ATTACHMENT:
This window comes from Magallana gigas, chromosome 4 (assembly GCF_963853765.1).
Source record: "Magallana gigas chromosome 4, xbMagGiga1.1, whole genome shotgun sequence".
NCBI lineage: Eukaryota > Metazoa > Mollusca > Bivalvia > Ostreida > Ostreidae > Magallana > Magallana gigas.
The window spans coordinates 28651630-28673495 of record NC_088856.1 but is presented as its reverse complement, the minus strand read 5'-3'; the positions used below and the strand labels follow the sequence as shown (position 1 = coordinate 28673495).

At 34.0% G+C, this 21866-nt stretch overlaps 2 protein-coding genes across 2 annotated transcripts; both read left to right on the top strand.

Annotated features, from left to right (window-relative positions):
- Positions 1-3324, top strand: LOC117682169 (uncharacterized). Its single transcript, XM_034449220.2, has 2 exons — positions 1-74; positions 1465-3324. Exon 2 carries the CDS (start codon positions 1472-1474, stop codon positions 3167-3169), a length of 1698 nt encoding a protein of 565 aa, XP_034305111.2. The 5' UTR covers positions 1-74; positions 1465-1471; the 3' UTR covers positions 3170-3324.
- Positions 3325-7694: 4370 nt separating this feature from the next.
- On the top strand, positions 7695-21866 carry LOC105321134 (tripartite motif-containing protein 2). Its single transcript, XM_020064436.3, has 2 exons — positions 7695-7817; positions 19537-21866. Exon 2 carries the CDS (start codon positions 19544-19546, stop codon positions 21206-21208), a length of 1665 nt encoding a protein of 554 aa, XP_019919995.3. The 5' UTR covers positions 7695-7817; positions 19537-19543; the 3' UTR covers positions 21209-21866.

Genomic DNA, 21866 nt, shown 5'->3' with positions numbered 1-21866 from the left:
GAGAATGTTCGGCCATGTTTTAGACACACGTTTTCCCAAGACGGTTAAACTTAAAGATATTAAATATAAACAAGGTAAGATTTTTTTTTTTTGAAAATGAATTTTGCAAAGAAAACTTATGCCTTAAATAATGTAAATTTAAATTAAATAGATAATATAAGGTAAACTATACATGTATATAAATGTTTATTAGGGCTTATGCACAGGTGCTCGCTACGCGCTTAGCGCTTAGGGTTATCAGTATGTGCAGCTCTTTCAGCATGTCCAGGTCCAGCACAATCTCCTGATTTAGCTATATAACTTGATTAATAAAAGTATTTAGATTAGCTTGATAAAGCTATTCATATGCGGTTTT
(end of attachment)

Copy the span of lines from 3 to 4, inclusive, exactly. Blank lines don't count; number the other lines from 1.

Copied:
NCBI lineage: Eukaryota > Metazoa > Mollusca > Bivalvia > Ostreida > Ostreidae > Magallana > Magallana gigas.
The window spans coordinates 28651630-28673495 of record NC_088856.1 but is presented as its reverse complement, the minus strand read 5'-3'; the positions used below and the strand labels follow the sequence as shown (position 1 = coordinate 28673495).